Those pressing the Supreme Court to overturn the federal Defense of Marriage Act (DOMA) and California’s Proposition 8 essentially argue that marriage as we’ve always known it is not constitutional. But redefining marriage would make marriage about the desires of adults rather than the well-being of children.

That was the takeaway from a media briefing Tuesday at the National Press Club featuring Heritage’s Ryan T. Anderson, Claremont Institute legal scholar John C. Eastman, and Alliance Defending Freedom attorney Austin R. Nimocks (who is also co-counsel in the Prop 8 case).

“Government is not in the marriage business to regulate citizens’ romantic lives,” Anderson said. “Encouraging marriage is the only way to ensure adults take responsibility for their children.”

Redefining marriage to include same-sex relationships would further separate marriage from the reality that every child needs both a mother and a father, Anderson said, and transform the institution into whatever emotional bond the government says it is. Among the consequences: erosion of religious freedom and growth of the welfare state. (Contrary to claims made this week by a pediatrics group, the social science clearly shows that children do better when raised by a married mother and father, Anderson writes today for CNN.)

There is nothing “equal” about redefining marriage, Anderson said, a point he also made in a piece this week in The Washington Post. And the Court has held that same-sex marriage is not a fundamental right, said Eastman, author of Heritage’s legal memo on the marriage cases.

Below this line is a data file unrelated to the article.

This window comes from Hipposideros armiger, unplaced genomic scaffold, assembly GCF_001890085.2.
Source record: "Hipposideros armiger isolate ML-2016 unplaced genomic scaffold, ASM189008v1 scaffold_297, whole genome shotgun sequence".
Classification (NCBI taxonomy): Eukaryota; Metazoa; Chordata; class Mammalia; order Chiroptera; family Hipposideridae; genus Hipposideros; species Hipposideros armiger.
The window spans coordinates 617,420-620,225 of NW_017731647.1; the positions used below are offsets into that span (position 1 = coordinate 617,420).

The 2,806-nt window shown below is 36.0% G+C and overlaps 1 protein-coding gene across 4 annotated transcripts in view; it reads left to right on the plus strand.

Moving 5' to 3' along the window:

Anderson and Nimocks stressed that a judicial decree redefining marriage would cut off meaningful democratic debate about society’s foundational institution.

“What is at stake is the constitutional authority of the American people,” Anderson said.

“The debate over marriage will not be settled for a long time,” Nimocks said. “We are really at the beginning of it.”

That very position was represented ably in The New York Times by Anderson and Heritage colleague Andrew T. Walker, who were among those profiled in a story about undaunted young proponents of marriage as the union of a man and a woman.

“If you take the longer view of history—I’m not talking just 15 years, I’m talking 40 years or even 100 years—I can’t help but think that the uniqueness of man-woman marriage will be adjudicated over time,” Walker said.

For now, Americans who hope to preserve marriage can take a stand by turning out Tuesday, March 26, for the March for Marriage in Washington, D.C.